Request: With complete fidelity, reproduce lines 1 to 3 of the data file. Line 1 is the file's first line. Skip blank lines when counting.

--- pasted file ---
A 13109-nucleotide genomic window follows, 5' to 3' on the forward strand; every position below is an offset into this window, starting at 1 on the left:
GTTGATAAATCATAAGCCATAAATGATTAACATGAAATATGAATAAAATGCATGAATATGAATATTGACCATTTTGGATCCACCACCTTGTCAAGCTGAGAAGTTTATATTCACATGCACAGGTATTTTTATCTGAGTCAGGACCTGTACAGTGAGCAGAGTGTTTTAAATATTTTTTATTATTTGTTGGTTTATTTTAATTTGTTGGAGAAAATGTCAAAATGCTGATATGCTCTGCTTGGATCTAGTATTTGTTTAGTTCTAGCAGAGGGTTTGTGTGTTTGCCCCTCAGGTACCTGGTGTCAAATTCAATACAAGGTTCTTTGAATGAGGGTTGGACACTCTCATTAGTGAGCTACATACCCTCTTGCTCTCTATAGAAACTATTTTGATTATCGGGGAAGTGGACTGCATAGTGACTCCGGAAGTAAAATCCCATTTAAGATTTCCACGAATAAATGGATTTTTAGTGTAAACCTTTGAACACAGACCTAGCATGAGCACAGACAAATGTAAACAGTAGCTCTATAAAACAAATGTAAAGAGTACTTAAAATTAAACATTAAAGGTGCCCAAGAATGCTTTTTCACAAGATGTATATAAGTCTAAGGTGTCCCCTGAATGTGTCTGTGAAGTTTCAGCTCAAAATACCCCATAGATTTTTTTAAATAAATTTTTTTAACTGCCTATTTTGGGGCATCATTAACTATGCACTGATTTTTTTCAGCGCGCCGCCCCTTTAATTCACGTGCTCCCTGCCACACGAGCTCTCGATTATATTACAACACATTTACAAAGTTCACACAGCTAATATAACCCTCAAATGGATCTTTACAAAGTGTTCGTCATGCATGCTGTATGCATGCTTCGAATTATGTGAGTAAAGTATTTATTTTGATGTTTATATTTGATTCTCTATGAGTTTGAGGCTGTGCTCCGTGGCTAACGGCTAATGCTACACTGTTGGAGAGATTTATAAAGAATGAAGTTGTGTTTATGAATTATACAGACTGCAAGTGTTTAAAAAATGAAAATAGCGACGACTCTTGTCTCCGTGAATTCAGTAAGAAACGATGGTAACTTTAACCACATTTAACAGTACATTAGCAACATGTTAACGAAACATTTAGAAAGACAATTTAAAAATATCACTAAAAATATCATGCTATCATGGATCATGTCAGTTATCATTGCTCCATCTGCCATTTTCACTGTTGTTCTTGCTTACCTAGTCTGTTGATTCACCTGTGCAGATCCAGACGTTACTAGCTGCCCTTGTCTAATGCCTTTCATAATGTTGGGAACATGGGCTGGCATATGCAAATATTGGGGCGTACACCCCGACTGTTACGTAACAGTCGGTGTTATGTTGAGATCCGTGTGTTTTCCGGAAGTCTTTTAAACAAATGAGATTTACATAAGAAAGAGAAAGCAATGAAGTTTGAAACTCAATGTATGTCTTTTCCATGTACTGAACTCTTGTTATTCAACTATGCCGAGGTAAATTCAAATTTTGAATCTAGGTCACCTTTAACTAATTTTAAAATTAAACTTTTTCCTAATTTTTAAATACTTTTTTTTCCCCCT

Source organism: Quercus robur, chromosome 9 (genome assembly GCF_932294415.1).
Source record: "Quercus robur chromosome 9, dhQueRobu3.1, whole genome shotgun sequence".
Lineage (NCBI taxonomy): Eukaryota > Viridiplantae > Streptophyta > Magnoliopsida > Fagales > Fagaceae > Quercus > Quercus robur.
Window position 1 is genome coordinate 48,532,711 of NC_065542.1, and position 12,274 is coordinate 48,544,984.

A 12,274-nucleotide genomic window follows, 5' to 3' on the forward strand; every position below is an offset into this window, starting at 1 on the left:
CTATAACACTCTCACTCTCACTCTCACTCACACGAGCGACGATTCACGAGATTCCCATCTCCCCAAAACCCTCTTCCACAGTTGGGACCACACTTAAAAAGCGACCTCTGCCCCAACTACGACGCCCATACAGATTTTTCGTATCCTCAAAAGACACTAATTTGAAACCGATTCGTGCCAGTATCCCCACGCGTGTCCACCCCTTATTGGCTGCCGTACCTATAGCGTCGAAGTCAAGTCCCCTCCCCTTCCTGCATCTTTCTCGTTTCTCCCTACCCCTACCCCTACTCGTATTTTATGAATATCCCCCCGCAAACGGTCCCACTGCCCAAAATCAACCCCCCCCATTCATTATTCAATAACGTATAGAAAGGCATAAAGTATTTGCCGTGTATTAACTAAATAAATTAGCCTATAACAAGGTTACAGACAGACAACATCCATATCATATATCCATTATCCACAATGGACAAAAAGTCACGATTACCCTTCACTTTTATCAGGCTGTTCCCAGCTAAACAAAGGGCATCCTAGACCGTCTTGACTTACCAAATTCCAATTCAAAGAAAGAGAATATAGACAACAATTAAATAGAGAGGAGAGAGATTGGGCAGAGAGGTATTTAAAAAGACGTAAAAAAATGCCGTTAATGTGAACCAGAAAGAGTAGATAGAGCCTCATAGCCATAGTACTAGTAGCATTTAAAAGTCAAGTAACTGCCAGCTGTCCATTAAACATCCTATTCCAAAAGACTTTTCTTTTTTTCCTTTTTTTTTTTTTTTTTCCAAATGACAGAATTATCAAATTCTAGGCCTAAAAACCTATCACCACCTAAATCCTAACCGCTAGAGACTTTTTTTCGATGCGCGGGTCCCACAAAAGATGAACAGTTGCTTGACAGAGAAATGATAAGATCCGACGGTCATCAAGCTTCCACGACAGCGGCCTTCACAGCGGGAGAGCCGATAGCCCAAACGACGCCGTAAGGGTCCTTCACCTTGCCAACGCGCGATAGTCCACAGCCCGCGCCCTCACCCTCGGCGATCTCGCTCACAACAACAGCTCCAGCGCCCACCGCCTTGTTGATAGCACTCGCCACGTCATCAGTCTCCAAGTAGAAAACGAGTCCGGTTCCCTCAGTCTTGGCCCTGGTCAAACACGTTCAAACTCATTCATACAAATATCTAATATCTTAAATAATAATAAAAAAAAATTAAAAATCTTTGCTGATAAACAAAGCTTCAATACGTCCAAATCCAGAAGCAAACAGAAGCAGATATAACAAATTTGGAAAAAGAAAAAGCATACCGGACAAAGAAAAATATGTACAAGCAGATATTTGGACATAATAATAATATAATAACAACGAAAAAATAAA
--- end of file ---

A 13109-nucleotide genomic window follows, 5' to 3' on the forward strand; every position below is an offset into this window, starting at 1 on the left:
GTTGATAAATCATAAGCCATAAATGATTAACATGAAATATGAATAAAATGCATGAATATGAATATTGACCATTTTGGATCCACCACCTTGTCAAGCTGAGAAGTTTATATTCACATGCACAGGTATTTTTATCTGAGTCAGGACCTGTACAGTGAGCAGAGTGTTTTAAATATTTTTTATTATTTGTTGGTTTATTTTAATTTGTTGGAGAAAATGTCAAAATGCTGATATGCTCTGCTTGGATCTAGTATTTGTTTAGTTCTAGCAGAGGGTTTGTGTGTTTGCCCCTCAGGTACCTGGTGTCAAATTCAATACAAGGTTCTTTGAATGAGGGTTGGACACTCTCATTAGTGAGCTACATACCCTCTTGCTCTCTATAGAAACTATTTTGATTATCGGGGAAGTGGACTGCATAGTGACTCCGGAAGTAAAATCCCATTTAAGATTTCCACGAATAAATGGATTTTTAGTGTAAACCTTTGAACACAGACCTAGCATGAGCACAGACAAATGTAAACAGTAGCTCTATAAAACAAATGTAAAGAGTACTTAAAATTAAACATTAAAGGTGCCCAAGAATGCTTTTTCACAAGATGTATATAAGTCTAAGGTGTCCCCTGAATGTGTCTGTGAAGTTTCAGCTCAAAATACCCCATAGATTTTTTTAAATAAATTTTTTTAACTGCCTATTTTGGGGCATCATTAACTATGCACTGATTTTTTTCAGCGCGCCGCCCCTTTAATTCACGTGCTCCCTGCCACACGAGCTCTCGATTATATTACAACACATTTACAAAGTTCACACAGCTAATATAACCCTCAAATGGATCTTTACAAAGTGTTCGTCATGCATGCTGTATGCATGCTTCGAATTATGTGAGTAAAGTATTTATTTTGATGTTTATATTTGATTCTCTATGAGTTTGAGGCTGTGCTCCGTGGCTAACGGCTAATGCTACACTGTTGGAGAGATTTATAAAGAATGAAGTTGTGTTTATGAATTATACAGACTGCAAGTGTTTAAAAAATGAAAATAGCGACGACTCTTGTCTCCGTGAATTCAGTAAGAAACGATGGTAACTTTAACCACATTTAACAGTACATTAGCAACATGTTAACGAAACATTTAGAAAGACAATTTAAAAATATCACTAAAAATATCATGCTATCATGGATCATGTCAGTTATCATTGCTCCATCTGCCATTTTCACTGTTGTTCTTGCTTACCTAGTCTGTTGATTCACCTGTGCAGATCCAGACGTTACTAGCTGCCCTTGTCTAATGCCTTTCATAATGTTGGGAACATGGGCTGGCATATGCAAATATTGGGGCGTACACCCCGACTGTTACGTAACAGTCGGTGTTATGTTGAGATCCGTGTGTTTTCCGGAAGTCTTTTAAACAAATGAGATTTACATAAGAAAGAGAAAGCAATGAAGTTTGAAACTCAATGTATGTCTTTTCCATGTACTGAACTCTTGTTATTCAACTATGCCGAGGTAAATTCAAATTTTGAATCTAGGTCACCTTTAACTAATTTTAAAATTAAACTTTTTCCTAATTTTTAAATACTTTTTTTTCCCCCT

Source organism: Quercus robur, chromosome 9 (genome assembly GCF_932294415.1).